Study: Contamination in Tokyo suburb 3 times higher than area 1 mile from Fukushima Daiichi — Nuclear Scientist: Significant contamination in Tokyo, a serious problem (AUDIO)

Published: September 23rd, 2013 at 2:13 pm ET


Title: Concentration of Strontium-90 at Selected Hot Spots in Japan
Source: PLoS ONE
Authors: Steinhauser G, Schauer V, Shozugawa K
Date Published: March 7, 2013

Southern wind directions and rainfall explain the relatively high activity levels in the remote hot spot in Kashiwa and Yokohama, which are located close to Tokyo. Accordingly, also local environmental conditions seem to be responsible for the surprisingly low contamination levels at spots […] quite close to the damaged reactors of Fukushima NPP […] Our results once again evidence that distance from the source alone is no sufficient factor for the prediction of a contamination level at a certain spot after a nuclear accident.

  • Soil sample from Kashiwa, a Tokyo suburb: 827,000 Bq/kg of cesium (827 Bq/g)
  • Soil sample taken 1.9 kilometers (1.19 miles) from Fukushima Daiichi: 249,000 Bq/kg of cesium

Taylor Wilson, nuclear scientist on Third Eye Weekly, Sept. 12, 2013 (at 51:15 in): In Japan there is […] a serious problem — What especially got washed out in the rain in Japan and then concentrated in low-lying areas. There are significant contamination problems throughout Japan, even in Tokyo for example, major metropolitan area.

Arnie Gundersen, Fairewinds’ chief engineer on KZYX’s Renewable Energy Hour, Sept. 9, 2013 (at 58:30 in):  Tokyo is contaminated. […]  We were working with an embassy […] in Tokyo during the accident […] They sent us the filters for a period of months and I’ve got the numbers. Tokyo was heavily contaminated in April, May and June of 2011.

See also: [intlink id=”japan-pm-fukushima-contamination-has-never-done-any-damage-to-tokyo-radioactive-water-at-plant-was-blocked-study-tokyo-was-contaminated-experts-radioactive-water-is-constantly-flowing-ou” type=”post”]{{empty}}[/intlink]

Published: September 23rd, 2013 at 2:13 pm ET


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44 comments to Study: Contamination in Tokyo suburb 3 times higher than area 1 mile from Fukushima Daiichi — Nuclear Scientist: Significant contamination in Tokyo, a serious problem (AUDIO)

  • TheBigPicture TheBigPicture

    No accident.

    Only a matter of time that a nuclear disaster like this would happen.

    And now we have radiation in Tokyo.

    Stay, or leave. Your choice.

  • Radioactive dispersal does not conform to neat circles around the source. I doubt it disperses evenly in the air or water. Pity the random individual who gets high exposure.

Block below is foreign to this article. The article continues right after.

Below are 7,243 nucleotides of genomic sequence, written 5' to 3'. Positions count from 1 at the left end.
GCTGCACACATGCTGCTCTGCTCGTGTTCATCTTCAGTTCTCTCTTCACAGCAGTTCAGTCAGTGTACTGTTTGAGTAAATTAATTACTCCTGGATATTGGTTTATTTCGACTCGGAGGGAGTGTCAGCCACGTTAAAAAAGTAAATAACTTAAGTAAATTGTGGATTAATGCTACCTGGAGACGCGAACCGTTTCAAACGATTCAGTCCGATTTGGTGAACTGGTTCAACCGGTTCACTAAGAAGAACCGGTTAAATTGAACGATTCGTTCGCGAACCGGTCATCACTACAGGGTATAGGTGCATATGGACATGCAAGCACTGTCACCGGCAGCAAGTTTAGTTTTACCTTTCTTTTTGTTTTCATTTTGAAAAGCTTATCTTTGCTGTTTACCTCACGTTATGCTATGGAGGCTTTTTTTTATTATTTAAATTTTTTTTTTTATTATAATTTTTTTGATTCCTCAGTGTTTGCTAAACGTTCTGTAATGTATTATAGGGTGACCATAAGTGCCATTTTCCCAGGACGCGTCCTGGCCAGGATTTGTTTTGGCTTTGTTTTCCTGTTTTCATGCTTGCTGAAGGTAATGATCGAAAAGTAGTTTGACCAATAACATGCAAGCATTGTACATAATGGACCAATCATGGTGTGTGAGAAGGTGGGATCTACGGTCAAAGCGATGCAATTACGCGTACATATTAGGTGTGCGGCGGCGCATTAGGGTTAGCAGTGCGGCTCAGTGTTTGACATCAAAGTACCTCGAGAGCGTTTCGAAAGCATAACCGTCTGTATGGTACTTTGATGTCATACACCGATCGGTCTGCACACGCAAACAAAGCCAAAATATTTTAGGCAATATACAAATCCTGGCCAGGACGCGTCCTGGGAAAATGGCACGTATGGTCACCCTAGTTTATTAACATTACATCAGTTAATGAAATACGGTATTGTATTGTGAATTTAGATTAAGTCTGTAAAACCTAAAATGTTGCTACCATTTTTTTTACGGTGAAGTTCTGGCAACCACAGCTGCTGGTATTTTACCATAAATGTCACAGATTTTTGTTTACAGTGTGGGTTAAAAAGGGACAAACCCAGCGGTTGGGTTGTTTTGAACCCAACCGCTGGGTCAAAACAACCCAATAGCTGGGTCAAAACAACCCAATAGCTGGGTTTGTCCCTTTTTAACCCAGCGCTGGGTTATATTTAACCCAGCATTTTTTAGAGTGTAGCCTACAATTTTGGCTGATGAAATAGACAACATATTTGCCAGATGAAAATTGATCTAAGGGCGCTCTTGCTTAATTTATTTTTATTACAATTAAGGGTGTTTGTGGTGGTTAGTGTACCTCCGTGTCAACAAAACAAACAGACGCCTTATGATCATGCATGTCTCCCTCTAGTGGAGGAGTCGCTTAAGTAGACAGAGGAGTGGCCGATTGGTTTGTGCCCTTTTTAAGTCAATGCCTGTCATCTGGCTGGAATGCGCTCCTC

• MichaelV MichaelV

    Stoicism will only go so far when you're getting zapped with rads.

    It is my belief that Japan’s rulers of whatever political colour – hamstrung as they are by factional politics, cosy relationships between politicians, businessmen and the bureaucracy, and the long shadow of outdated notions of social hierarchy – will not prove to be the engine of necessary attitudinal and systemic reform. Change of that kind will only come slowly and be brought about by the still unfocused energies of that disaffected younger generation longing for a freer, more open society.

  • weeman

    That typhoon Japan went through, drop all lot of rain, as the rain fell on country side and made its way to the sea, it picked up contamination and it accumulates in low lying areas and will for the unforeseen future in this manner and you will get areas of higher radiation than surrounding area.
    With radiation you can have a low reading and twenty feet or turn a corner and it skyrockets.

  • PhilipUpNorth PhilipUpNorth

    Tokyo should have been evacuated on 3/13/2011.
    (Fukushima WAS the worst case scenerio, Mr. PM.)
    100% of three reactor cores released, 600PBq.
    Plus who knows what additional releases from Units4-6.
    Arnie Gundersen's soil samples proved widespread Tokyo contamination.

    The only sound in Tokyo today, should be the sound of the wind blowing down empty streets. 😉

    • We Not They Finally

      You're totally correct. Naoto Kan, the PM at the time, was the introductory speaker (by Skype) at the Fukushima Symposium in new York this past March 11, 2013. His face looked very sorrowful when he said that they had been thinking of evacuating Tokyo at the time. He may still be unclear that he made the right call.

      • bo bo

        His family did evacuate to singapore for a period after 3/11, 'went on vacation'

        • Time Is Short Time Is Short

          They all know. They're just doing the dance.

          They're just all trying to rake in as much $$$ as they can, before the crowds come with the pitchforks. Same in Tokyo, same in DC, same on Wall Street.

    • CodeShutdown CodeShutdown

      If the elite powers think Fukushima is small compared to nuke bomb testing, they have no motivation to change. Spin and coverup keeps the civilization matrix going for generations to come.

      Heres a possible figure for bomb testing, dont know if its right. 277.5 x10^18 becquerels. 5.5 exa becquerels for iodine and 277 exaBecquerels for total radionuclide fallout. Anybody know the actual figure? Note that it appears much larger than Fukushima

      most Americans still have bone concentrations of strontium-90 above 1, 2, and sometimes 3 or 4 strontium units. If you take the ashes of a cremated person who has 1.5 strontium units in their skeletal bone in a liter of water it would be considered radioactive waste. It would be over 180 times the limit allowable by the EPA for drinking water.

      • Time Is Short Time Is Short

        'According to calculations by Tokyo Electric Power Co., the operator of the Fukushima No. 1 plant, a total of about 10 million becquerels per hour of radioactive cesium was being emitted from the No. 1 to No. 3 reactors as of June.'

        “The uranium bomb which the United States dropped on Hiroshima at the end of World War II released 89 tera becquerels. It killed 140,000 people – many instantly, others within weeks of the blast as they succumbed to severe radiation burns.”

        So, a rough estimate is that Fukushima is spewing the equivalent of 112 Hiroshima-type nuclear bombs worth of radiation every hour, of every day.

        That’s 981,120 atomic bombs a year going off worth of radiation into our biosphere.